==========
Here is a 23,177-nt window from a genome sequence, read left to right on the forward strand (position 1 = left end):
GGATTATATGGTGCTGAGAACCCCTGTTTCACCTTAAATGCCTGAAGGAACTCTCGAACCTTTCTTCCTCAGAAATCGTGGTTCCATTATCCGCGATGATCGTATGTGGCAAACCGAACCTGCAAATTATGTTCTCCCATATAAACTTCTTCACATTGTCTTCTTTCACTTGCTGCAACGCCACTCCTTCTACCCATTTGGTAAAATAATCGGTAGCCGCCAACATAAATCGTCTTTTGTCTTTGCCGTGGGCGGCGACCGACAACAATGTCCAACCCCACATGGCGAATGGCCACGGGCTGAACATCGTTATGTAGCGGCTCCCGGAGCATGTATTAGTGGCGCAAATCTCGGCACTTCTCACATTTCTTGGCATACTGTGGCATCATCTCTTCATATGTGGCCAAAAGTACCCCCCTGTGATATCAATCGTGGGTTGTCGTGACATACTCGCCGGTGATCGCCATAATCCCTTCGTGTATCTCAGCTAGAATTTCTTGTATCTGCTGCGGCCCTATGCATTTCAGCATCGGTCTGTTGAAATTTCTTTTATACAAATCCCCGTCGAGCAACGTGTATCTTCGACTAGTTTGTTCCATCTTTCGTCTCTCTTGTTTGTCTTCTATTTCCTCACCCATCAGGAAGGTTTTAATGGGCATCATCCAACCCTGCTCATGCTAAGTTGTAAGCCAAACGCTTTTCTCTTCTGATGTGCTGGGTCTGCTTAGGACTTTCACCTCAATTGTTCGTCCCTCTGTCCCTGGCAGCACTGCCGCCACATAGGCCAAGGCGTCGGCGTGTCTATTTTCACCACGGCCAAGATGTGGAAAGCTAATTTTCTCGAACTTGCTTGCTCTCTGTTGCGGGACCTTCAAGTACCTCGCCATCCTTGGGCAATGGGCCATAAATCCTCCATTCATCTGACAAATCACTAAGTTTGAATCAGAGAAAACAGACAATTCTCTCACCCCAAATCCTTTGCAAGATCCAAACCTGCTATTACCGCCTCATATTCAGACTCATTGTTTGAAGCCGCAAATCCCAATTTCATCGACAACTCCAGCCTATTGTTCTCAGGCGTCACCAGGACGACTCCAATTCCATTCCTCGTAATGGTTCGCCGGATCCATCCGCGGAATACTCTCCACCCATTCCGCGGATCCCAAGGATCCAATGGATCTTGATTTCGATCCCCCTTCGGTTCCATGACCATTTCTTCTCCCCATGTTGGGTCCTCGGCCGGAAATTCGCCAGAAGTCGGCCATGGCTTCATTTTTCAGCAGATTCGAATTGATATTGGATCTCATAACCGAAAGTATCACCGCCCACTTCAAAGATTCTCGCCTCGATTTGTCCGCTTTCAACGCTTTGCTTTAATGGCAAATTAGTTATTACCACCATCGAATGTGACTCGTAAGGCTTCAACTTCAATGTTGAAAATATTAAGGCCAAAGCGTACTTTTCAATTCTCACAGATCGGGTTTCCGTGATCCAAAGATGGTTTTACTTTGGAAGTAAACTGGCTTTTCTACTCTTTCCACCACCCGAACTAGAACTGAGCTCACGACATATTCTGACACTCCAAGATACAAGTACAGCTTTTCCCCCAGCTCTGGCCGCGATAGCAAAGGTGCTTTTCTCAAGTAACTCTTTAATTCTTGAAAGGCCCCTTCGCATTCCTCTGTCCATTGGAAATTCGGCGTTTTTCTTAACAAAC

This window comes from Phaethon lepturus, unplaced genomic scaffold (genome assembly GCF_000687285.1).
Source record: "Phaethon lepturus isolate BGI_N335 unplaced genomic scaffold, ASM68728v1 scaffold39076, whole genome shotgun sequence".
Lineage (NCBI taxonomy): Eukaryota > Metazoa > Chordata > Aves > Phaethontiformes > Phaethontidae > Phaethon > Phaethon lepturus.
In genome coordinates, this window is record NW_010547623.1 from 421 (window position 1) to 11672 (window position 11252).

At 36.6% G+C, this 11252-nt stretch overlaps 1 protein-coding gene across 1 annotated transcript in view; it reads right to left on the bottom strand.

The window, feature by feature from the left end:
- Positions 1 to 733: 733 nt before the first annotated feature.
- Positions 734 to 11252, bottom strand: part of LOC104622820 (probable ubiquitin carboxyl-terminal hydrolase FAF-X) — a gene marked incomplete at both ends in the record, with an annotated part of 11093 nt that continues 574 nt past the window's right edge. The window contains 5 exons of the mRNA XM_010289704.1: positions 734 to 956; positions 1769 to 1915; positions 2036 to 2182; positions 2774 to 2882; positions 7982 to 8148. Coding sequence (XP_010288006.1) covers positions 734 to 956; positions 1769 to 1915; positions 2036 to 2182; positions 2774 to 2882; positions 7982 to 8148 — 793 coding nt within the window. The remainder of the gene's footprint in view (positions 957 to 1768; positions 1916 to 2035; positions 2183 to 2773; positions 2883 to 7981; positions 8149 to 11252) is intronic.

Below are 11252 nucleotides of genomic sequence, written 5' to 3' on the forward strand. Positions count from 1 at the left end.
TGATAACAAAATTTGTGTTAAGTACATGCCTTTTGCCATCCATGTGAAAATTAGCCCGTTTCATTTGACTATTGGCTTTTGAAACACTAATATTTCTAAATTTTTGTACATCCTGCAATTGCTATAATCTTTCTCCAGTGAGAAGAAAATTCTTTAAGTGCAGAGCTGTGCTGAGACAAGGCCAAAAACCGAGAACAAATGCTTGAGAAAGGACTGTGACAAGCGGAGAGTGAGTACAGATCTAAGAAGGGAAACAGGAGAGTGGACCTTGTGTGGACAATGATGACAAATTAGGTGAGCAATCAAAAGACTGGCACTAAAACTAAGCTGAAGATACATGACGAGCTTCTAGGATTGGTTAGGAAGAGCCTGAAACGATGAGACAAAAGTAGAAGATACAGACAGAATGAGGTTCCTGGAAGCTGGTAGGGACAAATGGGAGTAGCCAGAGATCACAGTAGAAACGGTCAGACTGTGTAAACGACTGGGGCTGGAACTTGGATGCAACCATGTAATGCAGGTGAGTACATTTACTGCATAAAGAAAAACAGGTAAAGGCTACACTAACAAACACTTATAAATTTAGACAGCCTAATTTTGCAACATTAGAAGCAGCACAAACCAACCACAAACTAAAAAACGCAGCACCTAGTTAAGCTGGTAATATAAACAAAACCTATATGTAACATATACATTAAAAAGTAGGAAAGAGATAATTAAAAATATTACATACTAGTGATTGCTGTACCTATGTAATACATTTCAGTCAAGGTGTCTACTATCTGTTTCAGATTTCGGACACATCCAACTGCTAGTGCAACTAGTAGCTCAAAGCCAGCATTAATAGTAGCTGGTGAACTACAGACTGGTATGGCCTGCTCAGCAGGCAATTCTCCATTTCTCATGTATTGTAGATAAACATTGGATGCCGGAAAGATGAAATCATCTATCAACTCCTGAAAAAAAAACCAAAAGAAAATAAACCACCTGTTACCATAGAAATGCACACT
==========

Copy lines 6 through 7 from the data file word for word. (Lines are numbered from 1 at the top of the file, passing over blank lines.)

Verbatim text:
In genome coordinates, this window is record NW_010547623.1 from 421 (window position 1) to 11672 (window position 11252).

At 36.6% G+C, this 11252-nt stretch overlaps 1 protein-coding gene across 1 annotated transcript in view; it reads right to left on the bottom strand.